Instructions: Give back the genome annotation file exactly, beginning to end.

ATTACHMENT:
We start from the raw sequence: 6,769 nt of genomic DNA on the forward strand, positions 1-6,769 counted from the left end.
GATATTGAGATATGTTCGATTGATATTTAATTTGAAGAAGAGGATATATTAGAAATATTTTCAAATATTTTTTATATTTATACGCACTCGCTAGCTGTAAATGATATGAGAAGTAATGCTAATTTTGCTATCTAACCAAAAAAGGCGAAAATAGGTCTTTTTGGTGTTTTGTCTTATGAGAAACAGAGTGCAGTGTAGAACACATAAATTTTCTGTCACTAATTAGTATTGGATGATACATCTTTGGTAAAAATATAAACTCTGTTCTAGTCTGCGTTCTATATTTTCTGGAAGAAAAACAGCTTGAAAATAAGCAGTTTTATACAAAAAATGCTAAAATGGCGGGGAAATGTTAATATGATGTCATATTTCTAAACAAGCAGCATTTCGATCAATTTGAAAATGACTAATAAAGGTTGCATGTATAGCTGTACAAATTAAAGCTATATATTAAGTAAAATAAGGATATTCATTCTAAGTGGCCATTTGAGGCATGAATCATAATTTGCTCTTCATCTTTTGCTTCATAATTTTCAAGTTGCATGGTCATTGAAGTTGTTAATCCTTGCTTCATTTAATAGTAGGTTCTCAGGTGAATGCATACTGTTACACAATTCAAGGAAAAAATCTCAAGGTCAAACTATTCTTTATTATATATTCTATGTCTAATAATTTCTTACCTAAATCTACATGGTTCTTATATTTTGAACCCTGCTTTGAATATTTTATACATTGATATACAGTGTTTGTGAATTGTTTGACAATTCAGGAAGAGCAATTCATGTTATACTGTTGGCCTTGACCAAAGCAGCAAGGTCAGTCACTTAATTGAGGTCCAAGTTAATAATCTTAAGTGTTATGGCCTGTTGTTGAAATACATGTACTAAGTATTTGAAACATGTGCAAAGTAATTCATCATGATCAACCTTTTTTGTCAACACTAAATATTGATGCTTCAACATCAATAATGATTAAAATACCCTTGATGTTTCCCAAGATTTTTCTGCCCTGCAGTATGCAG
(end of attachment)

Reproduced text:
We start from the raw sequence: 6,769 nt of genomic DNA on the forward strand, positions 1-6,769 counted from the left end.
GATATTGAGATATGTTCGATTGATATTTAATTTGAAGAAGAGGATATATTAGAAATATTTTCAAATATTTTTTATATTTATACGCACTCGCTAGCTGTAAATGATATGAGAAGTAATGCTAATTTTGCTATCTAACCAAAAAAGGCGAAAATAGGTCTTTTTGGTGTTTTGTCTTATGAGAAACAGAGTGCAGTGTAGAACACATAAATTTTCTGTCACTAATTAGTATTGGATGATACATCTTTGGTAAAAATATAAACTCTGTTCTAGTCTGCGTTCTATATTTTCTGGAAGAAAAACAGCTTGAAAATAAGCAGTTTTATACAAAAAATGCTAAAATGGCGGGGAAATGTTAATATGATGTCATATTTCTAAACAAGCAGCATTTCGATCAATTTGAAAATGACTAATAAAGGTTGCATGTATAGCTGTACAAATTAAAGCTATATATTAAGTAAAATAAGGATATTCATTCTAAGTGGCCATTTGAGGCATGAATCATAATTTGCTCTTCATCTTTTGCTTCATAATTTTCAAGTTGCATGGTCATTGAAGTTGTTAATCCTTGCTTCATTTAATAGTAGGTTCTCAGGTGAATGCATACTGTTACACAATTCAAGGAAAAAATCTCAAGGTCAAACTATTCTTTATTATATATTCTATGTCTAATAATTTCTTACCTAAATCTACATGGTTCTTATATTTTGAACCCTGCTTTGAATATTTTATACATTGATATACAGTGTTTGTGAATTGTTTGACAATTCAGGAAGAGCAATTCATGTTATACTGTTGGCCTTGACCAAAGCAGCAAGGTCAGTCACTTAATTGAGGTCCAAGTTAATAATCTTAAGTGTTATGGCCTGTTGTTGAAATACATGTACTAAGTATTTGAAACATGTGCAAAGTAATTCATCATGATCAACCTTTTTTGTCAACACTAAATATTGATGCTTCAACATCAATAATGATTAAAATACCCTTGATGTTTCCCAAGATTTTTCTGCCCTGCAGTATGCAG